said digital decoder comprises means for detecting the lack of a regular
14. The device of claim 1, wherein said signal decoder
provides a plurality of outputs in response to a plurality of different
pre-determined information patterns.
15. The transceiver of claim 1,
further comprising sensory stimulus means for providing a noticeable stimulus to
alert the human in whom the device is implanted that all or part of said
externally generated information signal has been detected by said digital
16. The transceiver of claim 1, further comprising sensory
stimulus means for providing a noticeable stimulus to alert the human in whom
the device is implanted that the all or part of said predetermined information
signal has been detected by said detector means.
17. The device of claim
1, wherein said digital decoder allows input from more than one source of binary
18. A system for tracking and recovering humans in
distress, comprising; a plurality of triggerable transceivers implanted
each in a human being, each transceiver having a transmitter and a
receiver, any one of said transmitters of said transceivers uniquely triggerable
to transmit a radio frequency beacon signal after the receiver of said
transceiver receives a predetermined radio frequency information signal,
a network of trigger transmitters and receivers, each being sensitive to
said radio frequency beacon signal and capable of deriving positional
information concerning the source of said beacon signal, and said
trigger transmitters being capable of transmitting a plurality of uniquely
identifiable radio frequency information signals, capable of uniquely triggering
one of the plurality of implanted radio transceivers.
19. The system of
claim 18, further comprising a plurality of mobile receivers sensitive to said
radio frequency beacon signals for providing finer positional accuracy in
determining the location of the source of said radio frequency beacon signals.
BACKGROUND OF THE INVENTION
The present invention relates, in
general, to tracking and recovery systems and systems for tracking and
recovering humans. More particularly, it discloses a system employing a
self-powered, self-maintained transceiver, small enough to be implanted in a
human, for locating, tracking, and recovering persons in distress, such as
kidnap victims, people encountering adverse circumstances while in the
wilderness, victims of heart attacks and the like.
BACKGROUND OF THE
Various apparatus and techniques for tracking and locating
animate and inanimate objects are known in the art. Recently, international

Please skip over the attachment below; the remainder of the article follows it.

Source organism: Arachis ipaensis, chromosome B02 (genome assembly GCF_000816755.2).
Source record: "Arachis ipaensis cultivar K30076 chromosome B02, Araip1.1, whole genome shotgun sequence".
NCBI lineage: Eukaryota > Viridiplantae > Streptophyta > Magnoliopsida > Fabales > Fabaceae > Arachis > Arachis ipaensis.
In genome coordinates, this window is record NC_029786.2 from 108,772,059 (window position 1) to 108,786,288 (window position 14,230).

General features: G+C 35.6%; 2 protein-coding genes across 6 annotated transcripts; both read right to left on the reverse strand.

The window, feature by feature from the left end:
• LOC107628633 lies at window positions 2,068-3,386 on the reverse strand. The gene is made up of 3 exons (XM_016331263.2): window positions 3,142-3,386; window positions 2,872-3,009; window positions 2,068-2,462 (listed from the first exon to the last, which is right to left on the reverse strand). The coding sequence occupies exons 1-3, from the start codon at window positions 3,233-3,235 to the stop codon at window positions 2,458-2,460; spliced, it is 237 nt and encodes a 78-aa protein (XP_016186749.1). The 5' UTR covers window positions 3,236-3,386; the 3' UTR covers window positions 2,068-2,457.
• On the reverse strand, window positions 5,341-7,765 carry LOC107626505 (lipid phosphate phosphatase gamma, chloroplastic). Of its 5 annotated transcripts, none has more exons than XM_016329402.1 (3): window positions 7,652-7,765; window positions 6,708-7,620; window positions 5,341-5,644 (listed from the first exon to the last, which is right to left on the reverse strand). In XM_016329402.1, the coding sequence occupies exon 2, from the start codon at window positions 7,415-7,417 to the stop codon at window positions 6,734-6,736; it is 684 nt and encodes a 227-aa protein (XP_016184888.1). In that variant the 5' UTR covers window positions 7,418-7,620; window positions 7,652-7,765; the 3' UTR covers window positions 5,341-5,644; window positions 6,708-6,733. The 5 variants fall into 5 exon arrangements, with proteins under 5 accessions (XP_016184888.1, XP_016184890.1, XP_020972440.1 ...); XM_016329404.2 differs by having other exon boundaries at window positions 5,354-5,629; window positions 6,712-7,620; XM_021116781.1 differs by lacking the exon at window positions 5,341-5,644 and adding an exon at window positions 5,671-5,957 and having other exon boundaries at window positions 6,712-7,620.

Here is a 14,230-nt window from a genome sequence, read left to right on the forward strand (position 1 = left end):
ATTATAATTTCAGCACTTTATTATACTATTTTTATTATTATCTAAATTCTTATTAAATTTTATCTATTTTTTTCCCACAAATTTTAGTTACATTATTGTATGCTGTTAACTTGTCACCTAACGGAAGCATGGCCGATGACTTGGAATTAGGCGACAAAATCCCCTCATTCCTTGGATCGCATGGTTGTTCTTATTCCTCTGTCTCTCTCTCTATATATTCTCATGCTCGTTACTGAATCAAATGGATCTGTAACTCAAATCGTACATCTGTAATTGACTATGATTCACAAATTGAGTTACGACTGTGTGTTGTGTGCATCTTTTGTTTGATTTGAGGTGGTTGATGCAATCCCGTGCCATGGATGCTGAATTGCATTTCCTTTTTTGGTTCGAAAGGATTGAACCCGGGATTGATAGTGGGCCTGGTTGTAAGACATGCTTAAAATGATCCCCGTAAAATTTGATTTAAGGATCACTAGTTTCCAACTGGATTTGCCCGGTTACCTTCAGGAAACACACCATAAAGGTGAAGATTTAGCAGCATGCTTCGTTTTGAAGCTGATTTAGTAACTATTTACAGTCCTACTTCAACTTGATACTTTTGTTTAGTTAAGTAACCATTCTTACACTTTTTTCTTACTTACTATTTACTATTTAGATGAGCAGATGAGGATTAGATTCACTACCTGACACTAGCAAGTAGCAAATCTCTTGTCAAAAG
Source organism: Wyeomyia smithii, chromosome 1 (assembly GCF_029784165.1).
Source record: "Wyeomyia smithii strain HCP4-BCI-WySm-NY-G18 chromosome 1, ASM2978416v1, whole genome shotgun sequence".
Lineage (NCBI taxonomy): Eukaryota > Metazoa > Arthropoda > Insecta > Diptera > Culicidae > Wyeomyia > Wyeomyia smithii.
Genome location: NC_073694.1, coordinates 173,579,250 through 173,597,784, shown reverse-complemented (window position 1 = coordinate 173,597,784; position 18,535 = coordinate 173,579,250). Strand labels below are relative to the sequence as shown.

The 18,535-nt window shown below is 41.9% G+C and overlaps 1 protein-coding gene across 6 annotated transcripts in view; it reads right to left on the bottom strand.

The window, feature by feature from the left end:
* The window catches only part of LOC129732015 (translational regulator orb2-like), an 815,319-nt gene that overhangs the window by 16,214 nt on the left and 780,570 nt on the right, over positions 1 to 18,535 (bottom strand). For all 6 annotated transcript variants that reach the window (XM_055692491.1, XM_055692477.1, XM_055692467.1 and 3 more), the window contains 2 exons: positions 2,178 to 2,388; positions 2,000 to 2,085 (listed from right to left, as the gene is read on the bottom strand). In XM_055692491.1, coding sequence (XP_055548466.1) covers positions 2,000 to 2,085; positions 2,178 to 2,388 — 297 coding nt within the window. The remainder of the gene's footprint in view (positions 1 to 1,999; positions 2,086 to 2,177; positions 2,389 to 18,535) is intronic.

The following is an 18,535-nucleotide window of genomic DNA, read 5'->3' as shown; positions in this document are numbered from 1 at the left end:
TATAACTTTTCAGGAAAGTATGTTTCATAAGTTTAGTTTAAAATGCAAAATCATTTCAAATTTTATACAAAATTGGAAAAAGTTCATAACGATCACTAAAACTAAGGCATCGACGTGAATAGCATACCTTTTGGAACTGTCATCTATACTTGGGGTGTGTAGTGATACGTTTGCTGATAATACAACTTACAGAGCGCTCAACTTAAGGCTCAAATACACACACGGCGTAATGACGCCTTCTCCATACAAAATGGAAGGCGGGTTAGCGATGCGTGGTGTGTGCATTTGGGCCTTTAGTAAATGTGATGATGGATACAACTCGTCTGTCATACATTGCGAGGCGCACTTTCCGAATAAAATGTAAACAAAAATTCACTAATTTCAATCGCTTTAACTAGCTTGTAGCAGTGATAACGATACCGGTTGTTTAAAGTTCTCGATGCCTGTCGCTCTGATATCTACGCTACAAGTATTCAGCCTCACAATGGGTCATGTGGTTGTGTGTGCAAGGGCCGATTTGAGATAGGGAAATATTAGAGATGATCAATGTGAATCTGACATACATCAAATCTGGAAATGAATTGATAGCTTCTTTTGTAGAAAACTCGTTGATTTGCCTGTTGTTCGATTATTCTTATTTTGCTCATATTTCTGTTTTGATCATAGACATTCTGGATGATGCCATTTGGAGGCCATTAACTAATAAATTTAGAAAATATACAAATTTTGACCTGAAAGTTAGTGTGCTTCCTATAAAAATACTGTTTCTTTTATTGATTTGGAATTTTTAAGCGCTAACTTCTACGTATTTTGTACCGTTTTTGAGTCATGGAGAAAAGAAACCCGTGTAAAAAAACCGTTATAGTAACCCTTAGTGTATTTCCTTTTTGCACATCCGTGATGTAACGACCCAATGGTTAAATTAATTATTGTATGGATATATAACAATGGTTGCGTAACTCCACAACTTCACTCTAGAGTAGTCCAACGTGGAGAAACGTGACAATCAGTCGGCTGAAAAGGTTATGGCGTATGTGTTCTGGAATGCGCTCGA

legislation has established a satellite tracking system for locating downed
aircraft and distressed seagoing vessels. This system utilizes user-activated
transmitters operating at a frequency of 460 MHz, as spelled out in the Code of
Federal Regulations chapter 47 part 90. These inexpensive transmitters are known
as Emergency Position Indicating Radio Beacons (EPIRB's). The associated
satellite network is capable of locating a transmitting EPIRB anywhere on the
face of the globe. By international agreement, this system is used only for
distressed aircraft and seagoing vessels, and all other potential uses are
U.S. Pat. No. 4,818,998 describes a vehicle tracking and
recovery system employing a transceiver (to be hidden within a motor vehicle),
and a network of fixed and mobile ground transmitters and receivers to
facilitate tracing and recovery of stolen vehicles. This system is presently in
wide use by LoJack Corporation in the United States. The system operates at a
frequency of 173.075 MHz, permanently assigned as a police radio service
frequency in 1992. The unit, mounted in an automobile, is continuously operated
as a receiver until such time as it is remotely activated, at which time it
transmits a radio beacon (similarly to the EPIRB system), facilitating tracking
and recovery. The tracking and recovery in the LoJack system is accomplished
through a network of ground based fixed and mobile receiver units, which utilize
field strength measurements and directional receivers to locate the transmitter,
as opposed to the timing and triangulation methods used by the EPIRB system. The
receiver in the automobile-mounted unit draws its power from the vehicle
battery, and utilizes a small local rechargeable battery that powers the unit
should the vehicle battery be disconnected.
U.S. Pat. No. 4,706,689,
Issued to Daniel Man on Nov. 17th, 1987, describes a device designed to be
implantable behind the ear of a human. The device transmits a coded signal
intended to enable tracking of the person outfitted with the implanted device.
The device operates continuously, and is designed to be recharged through